I was just wondering if anyone knew of information about passing a PA along to your child. I'm trying to get pregnant and I'm just wondering what the chances are that I can pass it on to my child.
On Oct 17, 2007
I don't know medically if you can or if any studies have been done to say that you will pass it on. It is possible that allergies are hereditory, I don't think anyone knows for sure yet, but I have been severe PA my whole life and my son does not have any known allergies to date and he is 8, so I didn't pass on my allergy to him. There is nothing to say that he will not develop an allergy later in life though. So just because you are PA does not mean that your child will be PA but also it does not mean that your child won't develop the allergy.
On Oct 18, 2007
FYI, I found a link which has info. that I have read various places before.
On Nov 7, 2007
I have a severe peanut allergy as well as other food allergies (tree nuts, shellfish, seafood, etc.). My allergist said there is no "guarantee" but she encouraged me to breastfeed my daughter exclusively and delay introducing solids (especially common allergens like corn, eggs, wheat, etc.) until at least 8 months. I breastfed for 13 months and my daughter never got formula, and we delayed solids until 8 months and then introduced them SLOWLY. She is now just over 3 years old and has had no allergy symptoms at all. She has had 2 accidental exposures to tree nuts, and never had a reaction.
Basically my allergist said that the longer you can allow a child's digestive system/immune system to "grow" before introducing common allergens in larger quantities (than those just passed through breastmilk), the better their chances of not developing allergies.
Of course, I was formula-fed and never developed my food allergies until after I hit puberty (I've read studies connecting allergies and hormonal changes).
On Nov 8, 2007
I am happy to hear about your dd not having any fa. Did you eliminate the major allergens from your diet as well? My son was exclusively breastfed for a long time and yet he was still allergic to milk as a baby. This was from my consumption. When I eliminated all dairy from my diet his excema and colic totally cleared. My allergist didn't want to test him at a month old. Thankfully he outgrew this allergy. Now my youngest, almost three and long term breastfed has been tested as nka so far.???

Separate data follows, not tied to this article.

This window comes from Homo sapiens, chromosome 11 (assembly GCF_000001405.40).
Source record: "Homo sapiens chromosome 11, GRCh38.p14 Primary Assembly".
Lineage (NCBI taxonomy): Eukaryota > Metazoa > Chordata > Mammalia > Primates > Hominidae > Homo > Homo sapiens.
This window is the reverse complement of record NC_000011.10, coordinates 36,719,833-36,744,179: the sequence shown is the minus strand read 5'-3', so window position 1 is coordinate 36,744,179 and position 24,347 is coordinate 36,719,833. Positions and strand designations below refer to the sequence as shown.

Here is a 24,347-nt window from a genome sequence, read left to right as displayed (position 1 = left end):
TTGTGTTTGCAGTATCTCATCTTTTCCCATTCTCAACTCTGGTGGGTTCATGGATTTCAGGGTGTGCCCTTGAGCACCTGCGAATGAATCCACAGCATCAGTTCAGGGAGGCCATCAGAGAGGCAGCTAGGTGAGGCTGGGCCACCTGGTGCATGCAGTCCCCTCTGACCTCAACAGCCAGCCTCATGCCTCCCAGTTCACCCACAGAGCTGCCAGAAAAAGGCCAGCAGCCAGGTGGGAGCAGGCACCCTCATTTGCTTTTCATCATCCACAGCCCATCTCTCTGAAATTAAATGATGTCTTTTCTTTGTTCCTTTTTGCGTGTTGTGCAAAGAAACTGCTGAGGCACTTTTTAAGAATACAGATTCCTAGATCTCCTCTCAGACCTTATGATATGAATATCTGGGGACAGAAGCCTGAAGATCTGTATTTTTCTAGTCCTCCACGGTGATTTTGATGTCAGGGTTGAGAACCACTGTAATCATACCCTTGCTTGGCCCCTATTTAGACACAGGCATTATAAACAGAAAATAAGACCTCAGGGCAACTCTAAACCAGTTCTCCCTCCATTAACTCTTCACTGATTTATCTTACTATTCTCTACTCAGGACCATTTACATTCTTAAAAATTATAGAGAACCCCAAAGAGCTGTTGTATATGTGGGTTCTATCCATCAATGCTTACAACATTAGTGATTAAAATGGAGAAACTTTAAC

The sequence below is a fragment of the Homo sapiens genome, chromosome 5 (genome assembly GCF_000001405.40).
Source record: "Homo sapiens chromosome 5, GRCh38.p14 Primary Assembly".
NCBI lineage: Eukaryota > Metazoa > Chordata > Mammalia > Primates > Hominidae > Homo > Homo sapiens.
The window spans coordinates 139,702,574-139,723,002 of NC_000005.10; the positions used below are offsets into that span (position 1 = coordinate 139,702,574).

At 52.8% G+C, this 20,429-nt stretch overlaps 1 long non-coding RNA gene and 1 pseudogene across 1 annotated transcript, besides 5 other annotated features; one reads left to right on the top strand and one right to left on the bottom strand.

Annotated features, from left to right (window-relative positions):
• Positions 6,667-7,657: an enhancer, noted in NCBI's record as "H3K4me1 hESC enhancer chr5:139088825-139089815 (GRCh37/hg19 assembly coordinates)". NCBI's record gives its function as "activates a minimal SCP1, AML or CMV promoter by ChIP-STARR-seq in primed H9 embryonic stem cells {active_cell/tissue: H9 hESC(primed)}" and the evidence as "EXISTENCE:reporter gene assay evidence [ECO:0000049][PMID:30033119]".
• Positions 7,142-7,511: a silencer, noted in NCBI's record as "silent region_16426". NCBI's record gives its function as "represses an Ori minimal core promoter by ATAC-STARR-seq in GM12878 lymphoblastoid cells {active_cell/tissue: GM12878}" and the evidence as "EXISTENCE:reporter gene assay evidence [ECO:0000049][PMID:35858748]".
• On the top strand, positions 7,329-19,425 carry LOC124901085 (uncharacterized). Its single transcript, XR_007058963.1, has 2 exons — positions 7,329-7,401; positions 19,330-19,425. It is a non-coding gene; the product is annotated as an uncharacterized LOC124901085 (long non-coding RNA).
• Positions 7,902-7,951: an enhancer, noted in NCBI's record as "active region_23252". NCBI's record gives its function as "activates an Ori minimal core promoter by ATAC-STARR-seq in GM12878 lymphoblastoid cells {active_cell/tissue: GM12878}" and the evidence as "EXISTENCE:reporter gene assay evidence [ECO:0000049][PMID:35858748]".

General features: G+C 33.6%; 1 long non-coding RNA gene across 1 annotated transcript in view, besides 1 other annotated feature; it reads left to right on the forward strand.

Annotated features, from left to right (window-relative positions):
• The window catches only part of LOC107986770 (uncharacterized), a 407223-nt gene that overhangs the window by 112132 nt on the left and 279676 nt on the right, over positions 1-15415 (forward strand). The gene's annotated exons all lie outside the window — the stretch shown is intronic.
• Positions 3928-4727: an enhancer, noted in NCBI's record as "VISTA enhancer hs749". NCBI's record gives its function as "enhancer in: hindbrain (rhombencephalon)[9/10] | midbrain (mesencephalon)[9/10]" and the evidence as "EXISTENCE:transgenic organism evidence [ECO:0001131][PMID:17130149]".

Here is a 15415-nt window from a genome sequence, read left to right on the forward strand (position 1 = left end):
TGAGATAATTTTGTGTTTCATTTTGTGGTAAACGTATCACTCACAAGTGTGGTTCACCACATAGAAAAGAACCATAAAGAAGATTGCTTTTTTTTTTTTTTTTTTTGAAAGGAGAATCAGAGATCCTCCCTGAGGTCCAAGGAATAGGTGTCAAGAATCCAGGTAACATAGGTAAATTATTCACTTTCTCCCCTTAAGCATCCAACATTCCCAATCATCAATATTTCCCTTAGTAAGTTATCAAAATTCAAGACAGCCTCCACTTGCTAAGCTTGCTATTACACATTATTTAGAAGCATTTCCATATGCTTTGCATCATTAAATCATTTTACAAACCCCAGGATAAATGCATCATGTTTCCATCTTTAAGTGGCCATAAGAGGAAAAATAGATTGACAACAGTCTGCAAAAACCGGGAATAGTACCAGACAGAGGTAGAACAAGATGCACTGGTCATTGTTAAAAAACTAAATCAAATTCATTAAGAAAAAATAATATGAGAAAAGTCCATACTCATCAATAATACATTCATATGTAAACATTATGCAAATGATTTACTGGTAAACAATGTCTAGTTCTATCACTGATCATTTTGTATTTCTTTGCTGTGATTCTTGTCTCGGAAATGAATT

On Nov 9, 2007
I didn't eat soy, nuts, or shellfish/seafood due to my own allergies. I eat minimal amounts of wheat because I have a slight allergy to it. I did eat eggs and milk but I'm not a big milk drinker or egg eater so really I just ate them as ingredients in things. DD had no problems. BUT that being said, my allergist had told me to be prepared to go total-elimination if need be.
I have a friend who has NKA in her family. And her DD had food allergies from Day 1. A lot of them, too (pears, wheat, egg, milk, rice, etc.) She had to do total elimination with her DD and did so for 18 months. At 18 months she was retested and some of the allergies had been outgrown. At 3 years old she is still nursing (her DD had some eating issues, probably due to how eating made her feel initially) and her DD has only 3 or 4 allergies compared to like 15 or so she had before.
So really I guess there's never a guarantee.
By MariaDonesi on Jun 30, 2014
it is almost two months now since i order a pregnancy spell cast on me on facebook (Oduduwa Ajakaye) i saw in a website on how he help a couple to get pregnant and i contacted him which i started seeing changes on my body since the first week of last month and it two months and i am carrying my own baby in my womb i am so happy that i finally get pregnant after all i have been through. contact him for any problems you are having, he will surely provide you a solution, All thanks be to him
By Saralinda on Jul 1, 2014
I don't know what the science is, but in my case, my kids have been lucky. I have been allergic to peanuts (and lots of other stuff) since I was six yrs old. I have 4 grown up kids and 3 grandkids that do not have allergies that we know of at this point.